Diabetic Kidney Disease

Diabetic Kidney Disease

What is diabetic kidney disease? Diabetic kidney disease is a type of kidney disease caused by diabetes. Diabetes is the leading cause of kidney disease. About 1 out of 4 adults with diabetes has kidney disease.1 The main job of the kidneys is to filter wastes and extra water out of your blood to make urine. Your kidneys also help control blood pressure and make hormones that your body needs to stay healthy. When your kidneys are damaged, they can’t filter blood like they should, which can cause wastes to build up in your body. Kidney damage can also cause other health problems. Kidney damage caused by diabetes usually occurs slowly, over many years. You can take steps to protect your kidneys and to prevent or delay kidney damage. What are other names for diabetic kidney disease? Diabetic kidney disease is also called DKD, chronic kidney disease, CKD, kidney disease of diabetes, or diabetic nephropathy. How does diabetes cause kidney disease? High blood glucose, also called blood sugar, can damage the blood vessels in your kidneys. When the blood vessels are damaged, they don’t work as well. Many people with diabetes also develop high blood pressure, which can also damage your kidneys. Learn more about high blood pressure and kidney disease. What increases my chances of developing diabetic kidney disease? Having diabetes for a longer time increases the chances that you will have kidney damage. If you have diabetes, you are more likely to develop kidney disease if your blood glucose is too high blood pressure is too high African Americans, American Indians, and Hispanics/Latinos develop diabetes, kidney disease, and kidney failure at a higher rate than Caucasians. You are also more likely to develop kidney disease if you have diabetes and smoke don’t follow your di Continue reading >>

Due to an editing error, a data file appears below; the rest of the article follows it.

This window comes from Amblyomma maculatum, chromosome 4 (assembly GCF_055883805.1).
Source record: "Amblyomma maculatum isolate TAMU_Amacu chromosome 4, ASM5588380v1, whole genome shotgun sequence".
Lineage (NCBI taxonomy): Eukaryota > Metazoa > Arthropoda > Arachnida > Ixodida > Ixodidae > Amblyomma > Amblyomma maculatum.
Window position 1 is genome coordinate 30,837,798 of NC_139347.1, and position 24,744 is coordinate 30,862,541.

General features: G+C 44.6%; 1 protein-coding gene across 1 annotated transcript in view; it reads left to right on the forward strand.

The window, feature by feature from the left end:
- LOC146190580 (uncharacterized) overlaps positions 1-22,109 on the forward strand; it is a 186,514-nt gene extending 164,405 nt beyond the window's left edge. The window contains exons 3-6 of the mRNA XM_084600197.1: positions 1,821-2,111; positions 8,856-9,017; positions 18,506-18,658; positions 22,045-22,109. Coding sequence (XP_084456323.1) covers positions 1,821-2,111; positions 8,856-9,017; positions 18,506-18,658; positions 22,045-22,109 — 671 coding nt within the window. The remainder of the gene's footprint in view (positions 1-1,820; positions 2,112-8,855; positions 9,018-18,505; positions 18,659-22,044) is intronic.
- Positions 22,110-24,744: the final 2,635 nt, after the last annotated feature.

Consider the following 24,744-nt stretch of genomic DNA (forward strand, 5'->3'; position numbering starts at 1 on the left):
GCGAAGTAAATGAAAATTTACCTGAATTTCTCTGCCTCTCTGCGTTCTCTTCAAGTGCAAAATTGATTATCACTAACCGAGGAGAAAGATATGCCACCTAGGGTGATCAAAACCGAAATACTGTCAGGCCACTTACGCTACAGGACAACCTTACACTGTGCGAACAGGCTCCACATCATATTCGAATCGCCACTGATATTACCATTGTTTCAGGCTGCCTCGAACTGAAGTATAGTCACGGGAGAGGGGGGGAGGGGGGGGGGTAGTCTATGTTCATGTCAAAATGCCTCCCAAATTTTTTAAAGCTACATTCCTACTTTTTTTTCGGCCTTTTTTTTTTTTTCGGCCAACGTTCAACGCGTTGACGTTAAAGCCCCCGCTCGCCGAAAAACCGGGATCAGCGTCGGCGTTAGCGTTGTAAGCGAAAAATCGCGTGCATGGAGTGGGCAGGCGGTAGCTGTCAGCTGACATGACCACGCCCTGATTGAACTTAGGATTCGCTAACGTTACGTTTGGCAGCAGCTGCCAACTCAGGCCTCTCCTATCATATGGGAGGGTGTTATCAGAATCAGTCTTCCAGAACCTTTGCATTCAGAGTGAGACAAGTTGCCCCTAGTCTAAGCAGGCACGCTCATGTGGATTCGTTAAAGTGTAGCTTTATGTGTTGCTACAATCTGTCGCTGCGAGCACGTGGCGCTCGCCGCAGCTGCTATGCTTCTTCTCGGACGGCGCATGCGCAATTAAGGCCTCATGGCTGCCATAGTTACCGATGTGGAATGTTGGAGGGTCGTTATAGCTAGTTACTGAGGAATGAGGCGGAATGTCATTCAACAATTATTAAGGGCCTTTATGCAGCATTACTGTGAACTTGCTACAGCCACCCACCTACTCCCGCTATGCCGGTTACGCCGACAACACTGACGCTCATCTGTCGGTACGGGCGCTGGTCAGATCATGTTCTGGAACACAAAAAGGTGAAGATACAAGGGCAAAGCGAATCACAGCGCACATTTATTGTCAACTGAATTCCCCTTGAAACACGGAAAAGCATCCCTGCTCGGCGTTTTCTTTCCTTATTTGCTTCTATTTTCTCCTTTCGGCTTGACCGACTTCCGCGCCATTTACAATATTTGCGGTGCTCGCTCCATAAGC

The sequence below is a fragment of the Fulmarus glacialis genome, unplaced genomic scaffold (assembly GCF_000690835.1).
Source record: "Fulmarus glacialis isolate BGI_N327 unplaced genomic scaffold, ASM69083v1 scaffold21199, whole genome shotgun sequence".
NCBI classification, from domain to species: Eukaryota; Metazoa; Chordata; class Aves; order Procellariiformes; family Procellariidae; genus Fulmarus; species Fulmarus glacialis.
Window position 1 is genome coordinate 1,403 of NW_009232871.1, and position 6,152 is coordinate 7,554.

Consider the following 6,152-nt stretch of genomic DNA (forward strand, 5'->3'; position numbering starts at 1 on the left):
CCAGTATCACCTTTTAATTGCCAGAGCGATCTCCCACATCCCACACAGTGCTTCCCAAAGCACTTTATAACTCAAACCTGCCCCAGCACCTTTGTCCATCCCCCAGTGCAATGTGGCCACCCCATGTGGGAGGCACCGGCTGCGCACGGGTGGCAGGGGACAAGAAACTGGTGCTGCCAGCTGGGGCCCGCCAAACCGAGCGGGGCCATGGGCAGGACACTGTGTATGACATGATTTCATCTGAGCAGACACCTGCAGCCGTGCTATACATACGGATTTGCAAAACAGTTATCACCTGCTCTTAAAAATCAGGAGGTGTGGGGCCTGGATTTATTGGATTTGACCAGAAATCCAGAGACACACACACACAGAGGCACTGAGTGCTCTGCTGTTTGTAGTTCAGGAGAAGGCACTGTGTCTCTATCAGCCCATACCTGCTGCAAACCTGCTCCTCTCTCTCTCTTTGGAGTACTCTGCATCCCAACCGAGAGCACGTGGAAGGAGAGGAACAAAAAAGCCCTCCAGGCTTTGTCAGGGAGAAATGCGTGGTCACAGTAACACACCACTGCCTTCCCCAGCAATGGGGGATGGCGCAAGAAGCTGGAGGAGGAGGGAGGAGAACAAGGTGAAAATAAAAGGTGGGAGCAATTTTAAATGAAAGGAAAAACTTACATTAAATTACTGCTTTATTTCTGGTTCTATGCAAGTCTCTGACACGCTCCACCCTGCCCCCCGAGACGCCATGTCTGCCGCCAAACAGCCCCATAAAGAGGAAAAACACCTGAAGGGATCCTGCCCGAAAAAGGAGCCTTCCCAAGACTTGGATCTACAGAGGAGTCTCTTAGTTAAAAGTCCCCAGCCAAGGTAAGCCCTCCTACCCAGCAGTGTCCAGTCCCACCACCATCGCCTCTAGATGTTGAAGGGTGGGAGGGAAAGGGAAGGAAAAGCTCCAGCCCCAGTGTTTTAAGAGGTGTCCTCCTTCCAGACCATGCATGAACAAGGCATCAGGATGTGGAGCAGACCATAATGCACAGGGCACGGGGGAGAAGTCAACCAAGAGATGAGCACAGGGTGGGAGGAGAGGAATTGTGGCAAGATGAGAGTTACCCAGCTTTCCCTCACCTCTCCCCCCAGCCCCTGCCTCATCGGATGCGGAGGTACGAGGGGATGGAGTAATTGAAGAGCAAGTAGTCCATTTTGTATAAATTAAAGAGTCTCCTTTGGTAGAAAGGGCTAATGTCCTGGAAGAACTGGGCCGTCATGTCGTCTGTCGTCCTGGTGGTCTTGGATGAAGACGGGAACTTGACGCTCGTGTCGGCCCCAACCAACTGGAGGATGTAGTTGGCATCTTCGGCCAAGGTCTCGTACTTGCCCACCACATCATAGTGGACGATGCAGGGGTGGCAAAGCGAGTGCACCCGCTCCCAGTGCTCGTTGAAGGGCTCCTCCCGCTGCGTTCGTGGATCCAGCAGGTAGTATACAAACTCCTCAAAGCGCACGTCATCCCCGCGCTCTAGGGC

Chronic Kidney Disease

Chronic Kidney Disease

Chronic kidney disease (CKD) means that your kidneys are not working as well as they once did. Various conditions can cause CKD. Severity can vary but most cases are mild or moderate, occur in older people, do not cause symptoms and tend to become worse gradually over months or years. People with any stage of CKD have an increased risk of developing heart disease or a stroke. This is why it is important to detect even mild CKD. Treatment may not only slow down the progression of the disease, but also reduce the risk of developing heart disease or stroke. What is chronic kidney disease? Chronic kidney disease (CKD) means that your kidneys are diseased or damaged in some way, or are ageing. As a result, your kidneys may not work as well as they used to. So, the various functions of the kidney, as described in the previous section, can be affected. A whole range of conditions can cause CKD (see later). See separate leaflet called The Kidneys and Urinary Tract. Chronic means ongoing, persistent and long-term. It does not mean severe as some people think. You can have a mild chronic disease. Many people have mild CKD. CKD used to be called chronic renal failure but CKD is a better term, as the word failure implies that the kidneys have totally stopped working. In most cases of CKD this is not so. In most people who have CKD there is only a mild or moderate reduction in kidney function, which usually does not cause symptoms, and the kidneys have not 'failed'. What is kidney failure? Kidney failure means that your kidneys can't work properly. The two main forms are: Chronic kidney disease. Acute kidney injury (AKI) - this used to be called acute renal failure. It means that the function of the kidneys is rapidly affected - over hours or days. For example, the kidneys may go in Continue reading >>